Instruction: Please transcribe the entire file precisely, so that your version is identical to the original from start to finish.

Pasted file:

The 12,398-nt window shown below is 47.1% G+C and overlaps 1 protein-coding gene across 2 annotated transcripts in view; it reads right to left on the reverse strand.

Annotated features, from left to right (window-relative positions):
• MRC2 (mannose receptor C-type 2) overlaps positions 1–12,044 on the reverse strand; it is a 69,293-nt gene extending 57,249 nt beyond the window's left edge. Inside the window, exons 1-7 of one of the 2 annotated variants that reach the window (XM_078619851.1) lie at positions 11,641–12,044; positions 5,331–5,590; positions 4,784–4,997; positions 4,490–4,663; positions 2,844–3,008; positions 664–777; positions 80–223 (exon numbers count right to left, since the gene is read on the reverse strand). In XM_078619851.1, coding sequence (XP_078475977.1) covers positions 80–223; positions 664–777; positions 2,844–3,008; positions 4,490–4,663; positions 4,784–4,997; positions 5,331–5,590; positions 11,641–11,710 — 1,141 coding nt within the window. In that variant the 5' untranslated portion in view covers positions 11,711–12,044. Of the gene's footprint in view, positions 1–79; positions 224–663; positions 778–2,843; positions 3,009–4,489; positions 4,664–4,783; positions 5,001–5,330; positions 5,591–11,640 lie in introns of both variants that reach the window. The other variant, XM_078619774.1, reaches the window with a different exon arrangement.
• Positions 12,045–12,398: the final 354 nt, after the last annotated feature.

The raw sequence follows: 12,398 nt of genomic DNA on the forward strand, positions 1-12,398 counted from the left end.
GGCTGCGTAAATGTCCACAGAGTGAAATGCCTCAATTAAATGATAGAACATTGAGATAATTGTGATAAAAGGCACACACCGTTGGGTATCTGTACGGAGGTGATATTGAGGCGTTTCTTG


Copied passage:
The 12,398-nt window shown below is 47.1% G+C and overlaps 1 protein-coding gene across 2 annotated transcripts in view; it reads right to left on the reverse strand.

Annotated features, from left to right (window-relative positions):
• MRC2 (mannose receptor C-type 2) overlaps positions 1–12,044 on the reverse strand; it is a 69,293-nt gene extending 57,249 nt beyond the window's left edge. Inside the window, exons 1-7 of one of the 2 annotated variants that reach the window (XM_078619851.1) lie at positions 11,641–12,044; positions 5,331–5,590; positions 4,784–4,997; positions 4,490–4,663; positions 2,844–3,008; positions 664–777; positions 80–223 (exon numbers count right to left, since the gene is read on the reverse strand). In XM_078619851.1, coding sequence (XP_078475977.1) covers positions 80–223; positions 664–777; positions 2,844–3,008; positions 4,490–4,663; positions 4,784–4,997; positions 5,331–5,590; positions 11,641–11,710 — 1,141 coding nt within the window. In that variant the 5' untranslated portion in view covers positions 11,711–12,044. Of the gene's footprint in view, positions 1–79; positions 224–663; positions 778–2,843; positions 3,009–4,489; positions 4,664–4,783; positions 5,001–5,330; positions 5,591–11,640 lie in introns of both variants that reach the window. The other variant, XM_078619774.1, reaches the window with a different exon arrangement.
• Positions 12,045–12,398: the final 354 nt, after the last annotated feature.

The raw sequence follows: 12,398 nt of genomic DNA on the forward strand, positions 1-12,398 counted from the left end.
GGCTGCGTAAATGTCCACAGAGTGAAATGCCTCAATTAAATGATAGAACATTGAGATAATTGTGATAAAAGGCACACACCGTTGGGTATCTGTACGGAGGTGATATTGAGGCGTTTCTTG